RD: With my work in Nepal, there’s always a sense of toing and froing, going to Nepal and getting a sense of what I’m trying to understand, and then returning home and writing it up for months and even years at a time. Then going back and trying it out my ideas and understandings on people. There’s very much that sense of back and forth, of being close and far away. But in the chess world it was a complete immersion for several years. The other major difference is that the chess world comes out of my culture. I grew up playing chess, too. It was very much an auto-ethnography – writing about my own world. And Nepal is always different, always other, and I never feel I have a fully-realized, intuitive feel for the culture. It evolves from understandings that develop through time, and it can be jolting when I’m writing. There’s always a sense of newness and otherness. I never really feel I know that world completely.

KAF: How did you develop your focus on attitudes towards death in Nepal? Why did you focus on that?

RD: I’m asking myself that these days. When I was doing the life histories for Sensory Biographies, I decided to work with elderly people. They, themselves, spoke about their time of dying. The two people I worked with most  were both in their mid-80s, and they would talk about how they had only a few more years to live, which turned out to be the case. So they talked about what it was to be at the end of their life and what they could anticipate after they died. I picked up on those concerns and they were comfortable talking about them. I also became further intrigued with these very interesting ritual processes that kick in after a person dies – from the cremation rites to the funeral rites – they’re very interesting not just because of the seriousness of the subject matter, but what they say about the nature of consciousness, culture, and transformation in rituals, and life and death. It held my interest and I felt there was a story to be told there. Even when I during the chess book I would dream about these themes. I wasn’t sure, when I was writing the book on chess, if I would come back to this material. But I had written half of Subject to Death already – and I had put so much into it that I felt I should come back and finish it.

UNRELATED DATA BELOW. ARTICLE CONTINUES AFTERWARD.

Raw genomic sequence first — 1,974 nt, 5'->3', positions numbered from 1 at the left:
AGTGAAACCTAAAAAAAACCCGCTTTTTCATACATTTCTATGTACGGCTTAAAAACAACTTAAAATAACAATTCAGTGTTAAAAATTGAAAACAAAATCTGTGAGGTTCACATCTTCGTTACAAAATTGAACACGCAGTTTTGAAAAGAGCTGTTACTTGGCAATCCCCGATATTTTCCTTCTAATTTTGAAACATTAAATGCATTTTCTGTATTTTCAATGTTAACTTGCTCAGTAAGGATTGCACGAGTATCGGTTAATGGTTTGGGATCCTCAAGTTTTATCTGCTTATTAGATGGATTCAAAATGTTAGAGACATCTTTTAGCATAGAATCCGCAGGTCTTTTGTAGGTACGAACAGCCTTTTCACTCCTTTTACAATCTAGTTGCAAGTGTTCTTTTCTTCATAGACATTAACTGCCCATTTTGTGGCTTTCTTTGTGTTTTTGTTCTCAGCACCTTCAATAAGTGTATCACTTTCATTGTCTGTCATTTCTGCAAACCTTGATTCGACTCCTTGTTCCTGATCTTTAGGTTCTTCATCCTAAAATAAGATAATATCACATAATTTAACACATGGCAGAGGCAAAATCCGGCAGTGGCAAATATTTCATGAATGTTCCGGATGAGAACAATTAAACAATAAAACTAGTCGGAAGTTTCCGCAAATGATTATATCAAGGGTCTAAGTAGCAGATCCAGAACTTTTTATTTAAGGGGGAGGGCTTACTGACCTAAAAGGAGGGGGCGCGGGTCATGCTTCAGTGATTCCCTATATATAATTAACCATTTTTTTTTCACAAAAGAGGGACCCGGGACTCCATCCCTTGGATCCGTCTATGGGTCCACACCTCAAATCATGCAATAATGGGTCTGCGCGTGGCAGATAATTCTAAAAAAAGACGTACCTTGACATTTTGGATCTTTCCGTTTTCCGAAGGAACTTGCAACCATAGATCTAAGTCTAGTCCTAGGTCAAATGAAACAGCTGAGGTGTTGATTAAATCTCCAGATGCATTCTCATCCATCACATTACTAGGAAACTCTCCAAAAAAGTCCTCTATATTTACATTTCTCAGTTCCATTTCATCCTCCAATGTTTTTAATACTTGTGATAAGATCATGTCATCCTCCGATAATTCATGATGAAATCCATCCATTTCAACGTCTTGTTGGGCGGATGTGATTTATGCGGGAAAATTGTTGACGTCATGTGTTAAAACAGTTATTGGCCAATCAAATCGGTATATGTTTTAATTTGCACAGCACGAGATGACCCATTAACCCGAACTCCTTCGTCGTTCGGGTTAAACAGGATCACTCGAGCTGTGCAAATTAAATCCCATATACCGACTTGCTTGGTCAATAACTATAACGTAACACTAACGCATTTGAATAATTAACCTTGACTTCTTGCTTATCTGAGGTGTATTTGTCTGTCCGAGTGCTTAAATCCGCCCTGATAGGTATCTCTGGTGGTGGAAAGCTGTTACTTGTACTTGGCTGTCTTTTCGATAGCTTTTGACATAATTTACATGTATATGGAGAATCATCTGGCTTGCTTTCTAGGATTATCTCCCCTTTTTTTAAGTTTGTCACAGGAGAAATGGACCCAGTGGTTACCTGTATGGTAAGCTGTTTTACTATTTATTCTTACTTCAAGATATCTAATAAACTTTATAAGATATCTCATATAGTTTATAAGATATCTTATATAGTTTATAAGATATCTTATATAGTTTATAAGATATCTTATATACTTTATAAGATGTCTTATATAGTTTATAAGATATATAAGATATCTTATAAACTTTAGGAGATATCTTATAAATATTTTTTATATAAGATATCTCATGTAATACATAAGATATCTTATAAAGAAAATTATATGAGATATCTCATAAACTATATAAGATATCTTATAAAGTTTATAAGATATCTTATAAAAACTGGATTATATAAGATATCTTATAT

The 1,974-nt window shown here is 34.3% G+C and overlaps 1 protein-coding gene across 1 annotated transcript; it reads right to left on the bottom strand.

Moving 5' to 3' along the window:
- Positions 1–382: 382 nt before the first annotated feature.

KAF: And in the end of your “Prelude to Subject to Death” you say that the book is really about life.

RD: Yes. I’m realizing that it’s really about the vitality and continuity of life. When I first started, I saw termination everywhere. Now I see vast swirls of continuity. For several years now, I’ve taught a course called “Engagements with Death and Mourning.” But this fall I’m teaching a new course called “The Anthropology of Life Itself.” That might lead to work on this topic down the road.

KAF: Do you feel that anthropology, more than any other discipline, gives a sense of complexity of culture and its influences on individuals?

RD: I think so, but I’m biased. There is a multi-dimensional perspective inherent in anthropology that is very important. There are so many factors weighing into a situation. An anthropological sensibility trains one to see the world in that way. I see that in teaching my students, for they soon become aware of all the factors that need to be taken into account to make sense of how peoples’ lives are put together.

KAF: There is a concern that when you embed yourself in another culture and observe and take photos, maybe you impinge on that culture, in an analog to the Heisenberg Uncertainty Principle, where you affect what you’re studying. How do you get around that?

RD: It’s  tricky. I’m not sure you can completely get around it. I often think an anthropologist’s presence is not as influential as people feel, especially these days. I think I’ve had a small impact on peoples’ lives, compared to the effects of globalization, migration, and the advent of technologies. An image I once thought of is that I’m on a surfboard on top of a wave of change. But I’m not the one generating the wave. People I talk with would agree, I think

One has to keep a lot in mind when doing fieldwork. The best way for me is to develop a collaborative approach. I write books and there’s an agreement with the people about what I should be writing about, that a kind of support and a good can come out of that. The people I work with are very concerned with promoting their ethnic identity. It’s important for them to solidify and to publicize who they are within the Nepali world and  beyond. So they see my work as helping to do that. It can also help to create a record of who they are both now and who they were in the past. I see it as mutually beneficial rather than exploitative. Some feel anthropology is inherently associated with colonialism, but I don’t agree. There is something to the  idea that Westerners are going to other places and studying and observing and defining them in a certain way. But anthropology doesn’t have to be exploitative.